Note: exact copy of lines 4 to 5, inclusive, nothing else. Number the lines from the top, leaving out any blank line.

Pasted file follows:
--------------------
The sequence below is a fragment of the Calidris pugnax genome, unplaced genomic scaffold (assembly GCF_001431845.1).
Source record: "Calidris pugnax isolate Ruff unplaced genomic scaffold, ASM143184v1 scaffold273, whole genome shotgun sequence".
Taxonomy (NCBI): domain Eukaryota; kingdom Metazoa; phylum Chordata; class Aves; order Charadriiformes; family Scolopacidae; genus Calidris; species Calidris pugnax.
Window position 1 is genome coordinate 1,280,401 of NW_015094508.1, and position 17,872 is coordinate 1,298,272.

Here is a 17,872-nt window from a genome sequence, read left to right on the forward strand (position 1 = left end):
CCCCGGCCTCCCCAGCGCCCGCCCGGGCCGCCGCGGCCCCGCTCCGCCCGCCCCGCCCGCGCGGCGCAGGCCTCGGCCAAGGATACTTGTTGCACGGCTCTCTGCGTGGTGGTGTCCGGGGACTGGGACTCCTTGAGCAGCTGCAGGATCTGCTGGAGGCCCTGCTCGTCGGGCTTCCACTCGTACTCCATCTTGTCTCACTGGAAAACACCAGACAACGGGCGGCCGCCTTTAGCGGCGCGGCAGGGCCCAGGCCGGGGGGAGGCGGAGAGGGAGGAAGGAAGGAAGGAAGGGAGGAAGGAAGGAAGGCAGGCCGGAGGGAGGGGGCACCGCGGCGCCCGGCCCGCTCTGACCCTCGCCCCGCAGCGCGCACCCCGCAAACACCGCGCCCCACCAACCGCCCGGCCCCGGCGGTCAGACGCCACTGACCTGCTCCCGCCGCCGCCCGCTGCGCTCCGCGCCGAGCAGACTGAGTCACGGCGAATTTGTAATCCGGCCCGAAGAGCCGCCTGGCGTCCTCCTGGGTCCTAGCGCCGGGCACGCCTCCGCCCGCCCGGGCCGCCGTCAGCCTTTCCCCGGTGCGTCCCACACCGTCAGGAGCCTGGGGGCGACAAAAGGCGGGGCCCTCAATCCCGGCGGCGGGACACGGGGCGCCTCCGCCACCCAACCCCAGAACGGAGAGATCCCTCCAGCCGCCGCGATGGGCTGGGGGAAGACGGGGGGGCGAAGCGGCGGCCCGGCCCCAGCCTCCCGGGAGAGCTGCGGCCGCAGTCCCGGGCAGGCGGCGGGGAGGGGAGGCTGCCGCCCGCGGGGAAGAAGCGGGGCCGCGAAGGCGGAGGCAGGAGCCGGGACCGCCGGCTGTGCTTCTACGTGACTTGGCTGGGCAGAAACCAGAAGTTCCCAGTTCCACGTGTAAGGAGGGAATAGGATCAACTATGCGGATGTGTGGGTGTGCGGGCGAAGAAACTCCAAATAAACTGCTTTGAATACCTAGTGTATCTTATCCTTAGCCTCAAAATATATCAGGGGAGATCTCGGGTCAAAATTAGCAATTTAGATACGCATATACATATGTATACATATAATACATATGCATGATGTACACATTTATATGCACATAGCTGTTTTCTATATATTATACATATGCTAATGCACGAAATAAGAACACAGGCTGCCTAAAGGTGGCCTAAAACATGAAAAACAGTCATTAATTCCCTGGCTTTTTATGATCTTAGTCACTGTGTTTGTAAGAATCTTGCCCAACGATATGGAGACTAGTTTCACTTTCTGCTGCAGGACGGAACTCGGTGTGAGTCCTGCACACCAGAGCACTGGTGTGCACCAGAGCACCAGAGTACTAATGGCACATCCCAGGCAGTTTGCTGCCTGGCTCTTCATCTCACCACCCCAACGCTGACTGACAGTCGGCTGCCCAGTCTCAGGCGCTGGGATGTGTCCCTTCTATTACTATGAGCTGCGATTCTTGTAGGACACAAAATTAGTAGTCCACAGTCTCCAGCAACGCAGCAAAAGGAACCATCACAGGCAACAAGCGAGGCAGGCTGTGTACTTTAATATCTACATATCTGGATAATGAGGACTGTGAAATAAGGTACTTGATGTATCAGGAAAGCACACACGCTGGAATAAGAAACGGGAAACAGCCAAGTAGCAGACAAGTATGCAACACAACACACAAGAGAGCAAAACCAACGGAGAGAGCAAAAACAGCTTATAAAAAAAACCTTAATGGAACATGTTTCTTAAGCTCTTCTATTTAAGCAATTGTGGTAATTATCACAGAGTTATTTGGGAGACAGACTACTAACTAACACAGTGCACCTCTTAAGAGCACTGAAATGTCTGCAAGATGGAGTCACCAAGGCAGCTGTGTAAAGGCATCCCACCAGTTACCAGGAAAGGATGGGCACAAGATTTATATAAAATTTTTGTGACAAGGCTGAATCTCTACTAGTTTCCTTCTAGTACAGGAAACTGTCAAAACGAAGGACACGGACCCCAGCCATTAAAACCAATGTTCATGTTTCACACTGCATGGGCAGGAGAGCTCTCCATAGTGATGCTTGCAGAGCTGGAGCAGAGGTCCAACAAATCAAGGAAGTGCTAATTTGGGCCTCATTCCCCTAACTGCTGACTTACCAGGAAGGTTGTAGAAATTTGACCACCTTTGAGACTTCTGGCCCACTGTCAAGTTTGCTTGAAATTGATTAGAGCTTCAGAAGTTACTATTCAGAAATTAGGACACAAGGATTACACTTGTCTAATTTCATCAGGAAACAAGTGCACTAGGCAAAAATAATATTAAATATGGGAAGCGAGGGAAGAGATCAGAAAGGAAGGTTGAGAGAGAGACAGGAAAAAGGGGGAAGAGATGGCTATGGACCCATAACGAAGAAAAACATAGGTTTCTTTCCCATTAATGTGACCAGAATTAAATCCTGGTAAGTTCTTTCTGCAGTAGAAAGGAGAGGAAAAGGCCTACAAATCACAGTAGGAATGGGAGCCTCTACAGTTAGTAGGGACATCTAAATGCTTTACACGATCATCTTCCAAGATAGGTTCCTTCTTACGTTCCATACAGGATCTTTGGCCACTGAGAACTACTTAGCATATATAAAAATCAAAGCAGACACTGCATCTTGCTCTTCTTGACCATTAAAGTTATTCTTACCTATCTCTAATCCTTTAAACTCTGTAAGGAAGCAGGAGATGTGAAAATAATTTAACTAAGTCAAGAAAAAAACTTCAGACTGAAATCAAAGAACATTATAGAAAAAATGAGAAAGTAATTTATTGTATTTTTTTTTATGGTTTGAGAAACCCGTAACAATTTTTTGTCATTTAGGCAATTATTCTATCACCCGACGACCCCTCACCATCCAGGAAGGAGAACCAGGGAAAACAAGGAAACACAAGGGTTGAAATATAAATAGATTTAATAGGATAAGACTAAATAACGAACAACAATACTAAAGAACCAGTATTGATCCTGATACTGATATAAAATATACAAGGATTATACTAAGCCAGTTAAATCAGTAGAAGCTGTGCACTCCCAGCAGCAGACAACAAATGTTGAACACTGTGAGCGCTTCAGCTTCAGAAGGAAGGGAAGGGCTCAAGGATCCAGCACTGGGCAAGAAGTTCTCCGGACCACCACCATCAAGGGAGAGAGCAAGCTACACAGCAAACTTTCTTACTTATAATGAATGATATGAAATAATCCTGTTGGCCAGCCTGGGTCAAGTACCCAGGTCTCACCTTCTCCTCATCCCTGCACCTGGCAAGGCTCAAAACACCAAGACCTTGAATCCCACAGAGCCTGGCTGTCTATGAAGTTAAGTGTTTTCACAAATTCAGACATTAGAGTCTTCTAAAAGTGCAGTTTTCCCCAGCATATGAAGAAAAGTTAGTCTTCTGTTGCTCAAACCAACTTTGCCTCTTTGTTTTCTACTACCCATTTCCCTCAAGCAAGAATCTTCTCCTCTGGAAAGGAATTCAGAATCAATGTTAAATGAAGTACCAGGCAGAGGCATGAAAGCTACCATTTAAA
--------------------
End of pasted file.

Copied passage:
Window position 1 is genome coordinate 1,280,401 of NW_015094508.1, and position 17,872 is coordinate 1,298,272.

Here is a 17,872-nt window from a genome sequence, read left to right on the forward strand (position 1 = left end):